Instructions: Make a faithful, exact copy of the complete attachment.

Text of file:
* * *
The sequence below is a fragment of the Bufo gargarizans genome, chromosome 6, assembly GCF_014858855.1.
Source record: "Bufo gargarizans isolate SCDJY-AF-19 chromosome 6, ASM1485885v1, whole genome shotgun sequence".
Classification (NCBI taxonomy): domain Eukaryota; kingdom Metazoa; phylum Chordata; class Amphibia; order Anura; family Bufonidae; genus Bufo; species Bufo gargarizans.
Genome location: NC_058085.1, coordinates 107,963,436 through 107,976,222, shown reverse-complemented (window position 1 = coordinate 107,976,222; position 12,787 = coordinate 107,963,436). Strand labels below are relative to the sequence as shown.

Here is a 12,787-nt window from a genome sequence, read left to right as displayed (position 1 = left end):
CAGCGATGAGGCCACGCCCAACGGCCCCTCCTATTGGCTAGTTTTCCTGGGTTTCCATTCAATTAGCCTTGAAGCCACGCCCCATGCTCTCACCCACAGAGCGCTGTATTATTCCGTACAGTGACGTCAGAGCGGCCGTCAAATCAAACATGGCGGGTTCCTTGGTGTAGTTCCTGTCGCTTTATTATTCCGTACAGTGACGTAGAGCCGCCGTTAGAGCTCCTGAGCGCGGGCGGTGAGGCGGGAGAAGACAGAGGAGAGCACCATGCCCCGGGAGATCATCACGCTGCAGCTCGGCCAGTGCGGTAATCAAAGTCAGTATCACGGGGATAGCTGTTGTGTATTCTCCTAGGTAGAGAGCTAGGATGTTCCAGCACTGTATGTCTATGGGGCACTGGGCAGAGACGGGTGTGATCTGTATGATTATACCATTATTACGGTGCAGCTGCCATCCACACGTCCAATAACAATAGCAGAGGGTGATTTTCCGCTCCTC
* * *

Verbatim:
The sequence below is a fragment of the Bufo gargarizans genome, chromosome 6, assembly GCF_014858855.1.
Source record: "Bufo gargarizans isolate SCDJY-AF-19 chromosome 6, ASM1485885v1, whole genome shotgun sequence".
Classification (NCBI taxonomy): domain Eukaryota; kingdom Metazoa; phylum Chordata; class Amphibia; order Anura; family Bufonidae; genus Bufo; species Bufo gargarizans.
Genome location: NC_058085.1, coordinates 107,963,436 through 107,976,222, shown reverse-complemented (window position 1 = coordinate 107,976,222; position 12,787 = coordinate 107,963,436). Strand labels below are relative to the sequence as shown.

Here is a 12,787-nt window from a genome sequence, read left to right as displayed (position 1 = left end):
CAGCGATGAGGCCACGCCCAACGGCCCCTCCTATTGGCTAGTTTTCCTGGGTTTCCATTCAATTAGCCTTGAAGCCACGCCCCATGCTCTCACCCACAGAGCGCTGTATTATTCCGTACAGTGACGTCAGAGCGGCCGTCAAATCAAACATGGCGGGTTCCTTGGTGTAGTTCCTGTCGCTTTATTATTCCGTACAGTGACGTAGAGCCGCCGTTAGAGCTCCTGAGCGCGGGCGGTGAGGCGGGAGAAGACAGAGGAGAGCACCATGCCCCGGGAGATCATCACGCTGCAGCTCGGCCAGTGCGGTAATCAAAGTCAGTATCACGGGGATAGCTGTTGTGTATTCTCCTAGGTAGAGAGCTAGGATGTTCCAGCACTGTATGTCTATGGGGCACTGGGCAGAGACGGGTGTGATCTGTATGATTATACCATTATTACGGTGCAGCTGCCATCCACACGTCCAATAACAATAGCAGAGGGTGATTTTCCGCTCCTC